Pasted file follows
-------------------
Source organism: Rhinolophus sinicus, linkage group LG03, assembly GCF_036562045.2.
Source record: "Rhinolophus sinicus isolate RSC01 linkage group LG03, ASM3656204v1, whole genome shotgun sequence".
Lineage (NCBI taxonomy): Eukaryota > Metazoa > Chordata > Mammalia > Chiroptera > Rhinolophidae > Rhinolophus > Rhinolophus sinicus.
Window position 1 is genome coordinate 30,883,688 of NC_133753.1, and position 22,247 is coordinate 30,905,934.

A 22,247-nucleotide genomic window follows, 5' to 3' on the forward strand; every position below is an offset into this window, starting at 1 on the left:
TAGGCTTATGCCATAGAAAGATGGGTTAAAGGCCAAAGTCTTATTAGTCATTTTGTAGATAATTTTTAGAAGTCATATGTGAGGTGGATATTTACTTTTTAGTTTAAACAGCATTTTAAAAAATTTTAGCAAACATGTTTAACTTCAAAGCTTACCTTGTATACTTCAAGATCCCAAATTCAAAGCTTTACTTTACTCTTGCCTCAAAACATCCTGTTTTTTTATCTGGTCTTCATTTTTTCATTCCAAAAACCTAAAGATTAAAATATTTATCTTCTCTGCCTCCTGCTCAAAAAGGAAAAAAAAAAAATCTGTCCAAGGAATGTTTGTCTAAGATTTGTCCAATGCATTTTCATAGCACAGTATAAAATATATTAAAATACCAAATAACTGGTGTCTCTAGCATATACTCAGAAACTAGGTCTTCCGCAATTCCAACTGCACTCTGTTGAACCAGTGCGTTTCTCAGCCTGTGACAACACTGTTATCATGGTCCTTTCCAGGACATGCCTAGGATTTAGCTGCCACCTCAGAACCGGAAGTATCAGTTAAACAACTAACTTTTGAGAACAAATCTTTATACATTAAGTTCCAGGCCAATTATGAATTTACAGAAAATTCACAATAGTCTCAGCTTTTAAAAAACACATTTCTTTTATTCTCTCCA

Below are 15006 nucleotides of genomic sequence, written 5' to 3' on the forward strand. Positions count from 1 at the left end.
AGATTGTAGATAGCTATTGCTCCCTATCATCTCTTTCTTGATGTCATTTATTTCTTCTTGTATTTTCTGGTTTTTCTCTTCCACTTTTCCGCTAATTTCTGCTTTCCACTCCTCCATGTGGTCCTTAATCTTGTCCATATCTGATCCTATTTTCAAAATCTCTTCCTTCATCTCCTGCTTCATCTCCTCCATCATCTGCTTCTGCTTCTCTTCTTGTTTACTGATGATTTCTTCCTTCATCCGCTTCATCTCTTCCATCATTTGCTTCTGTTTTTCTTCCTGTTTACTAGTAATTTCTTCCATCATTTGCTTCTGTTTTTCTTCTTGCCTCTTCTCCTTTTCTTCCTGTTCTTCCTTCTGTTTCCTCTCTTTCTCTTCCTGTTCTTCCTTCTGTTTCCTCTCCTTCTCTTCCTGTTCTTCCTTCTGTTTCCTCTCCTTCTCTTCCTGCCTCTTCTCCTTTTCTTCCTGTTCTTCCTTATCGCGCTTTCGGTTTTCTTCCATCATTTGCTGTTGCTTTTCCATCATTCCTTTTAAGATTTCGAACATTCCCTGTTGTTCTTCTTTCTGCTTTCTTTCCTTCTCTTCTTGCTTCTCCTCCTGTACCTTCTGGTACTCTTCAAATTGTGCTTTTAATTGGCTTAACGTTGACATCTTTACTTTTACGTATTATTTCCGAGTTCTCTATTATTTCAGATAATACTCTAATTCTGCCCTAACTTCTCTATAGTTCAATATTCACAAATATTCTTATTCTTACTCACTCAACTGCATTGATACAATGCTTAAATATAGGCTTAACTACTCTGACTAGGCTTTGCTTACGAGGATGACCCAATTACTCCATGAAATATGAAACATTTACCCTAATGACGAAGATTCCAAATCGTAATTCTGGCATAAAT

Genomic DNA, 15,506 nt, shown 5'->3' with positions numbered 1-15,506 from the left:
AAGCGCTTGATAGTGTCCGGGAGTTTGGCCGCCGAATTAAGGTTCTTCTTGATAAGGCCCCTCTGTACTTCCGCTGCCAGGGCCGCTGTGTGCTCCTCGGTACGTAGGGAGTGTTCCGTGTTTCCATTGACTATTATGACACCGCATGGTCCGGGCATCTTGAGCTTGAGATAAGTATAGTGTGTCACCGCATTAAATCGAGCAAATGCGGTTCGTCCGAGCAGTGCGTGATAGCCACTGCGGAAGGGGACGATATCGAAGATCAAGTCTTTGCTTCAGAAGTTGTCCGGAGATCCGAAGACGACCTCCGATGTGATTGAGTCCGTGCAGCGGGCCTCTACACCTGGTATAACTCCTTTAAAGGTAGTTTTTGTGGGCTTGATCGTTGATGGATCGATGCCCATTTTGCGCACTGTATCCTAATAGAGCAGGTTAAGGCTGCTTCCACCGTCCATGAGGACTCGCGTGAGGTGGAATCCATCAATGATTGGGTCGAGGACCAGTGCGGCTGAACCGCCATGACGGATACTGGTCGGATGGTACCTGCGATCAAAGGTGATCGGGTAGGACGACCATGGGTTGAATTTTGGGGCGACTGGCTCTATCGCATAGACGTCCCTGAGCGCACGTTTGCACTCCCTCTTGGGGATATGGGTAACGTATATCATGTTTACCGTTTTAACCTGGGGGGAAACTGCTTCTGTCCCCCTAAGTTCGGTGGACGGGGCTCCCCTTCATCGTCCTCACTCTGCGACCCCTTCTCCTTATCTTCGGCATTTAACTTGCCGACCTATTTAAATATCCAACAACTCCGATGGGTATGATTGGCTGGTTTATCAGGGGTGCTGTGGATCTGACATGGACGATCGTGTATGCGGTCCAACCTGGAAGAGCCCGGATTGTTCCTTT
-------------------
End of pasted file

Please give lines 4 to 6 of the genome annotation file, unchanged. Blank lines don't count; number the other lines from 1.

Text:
Window position 1 is genome coordinate 30,883,688 of NC_133753.1, and position 22,247 is coordinate 30,905,934.

A 22,247-nucleotide genomic window follows, 5' to 3' on the forward strand; every position below is an offset into this window, starting at 1 on the left:
TAGGCTTATGCCATAGAAAGATGGGTTAAAGGCCAAAGTCTTATTAGTCATTTTGTAGATAATTTTTAGAAGTCATATGTGAGGTGGATATTTACTTTTTAGTTTAAACAGCATTTTAAAAAATTTTAGCAAACATGTTTAACTTCAAAGCTTACCTTGTATACTTCAAGATCCCAAATTCAAAGCTTTACTTTACTCTTGCCTCAAAACATCCTGTTTTTTTATCTGGTCTTCATTTTTTCATTCCAAAAACCTAAAGATTAAAATATTTATCTTCTCTGCCTCCTGCTCAAAAAGGAAAAAAAAAAAATCTGTCCAAGGAATGTTTGTCTAAGATTTGTCCAATGCATTTTCATAGCACAGTATAAAATATATTAAAATACCAAATAACTGGTGTCTCTAGCATATACTCAGAAACTAGGTCTTCCGCAATTCCAACTGCACTCTGTTGAACCAGTGCGTTTCTCAGCCTGTGACAACACTGTTATCATGGTCCTTTCCAGGACATGCCTAGGATTTAGCTGCCACCTCAGAACCGGAAGTATCAGTTAAACAACTAACTTTTGAGAACAAATCTTTATACATTAAGTTCCAGGCCAATTATGAATTTACAGAAAATTCACAATAGTCTCAGCTTTTAAAAAACACATTTCTTTTATTCTCTCCA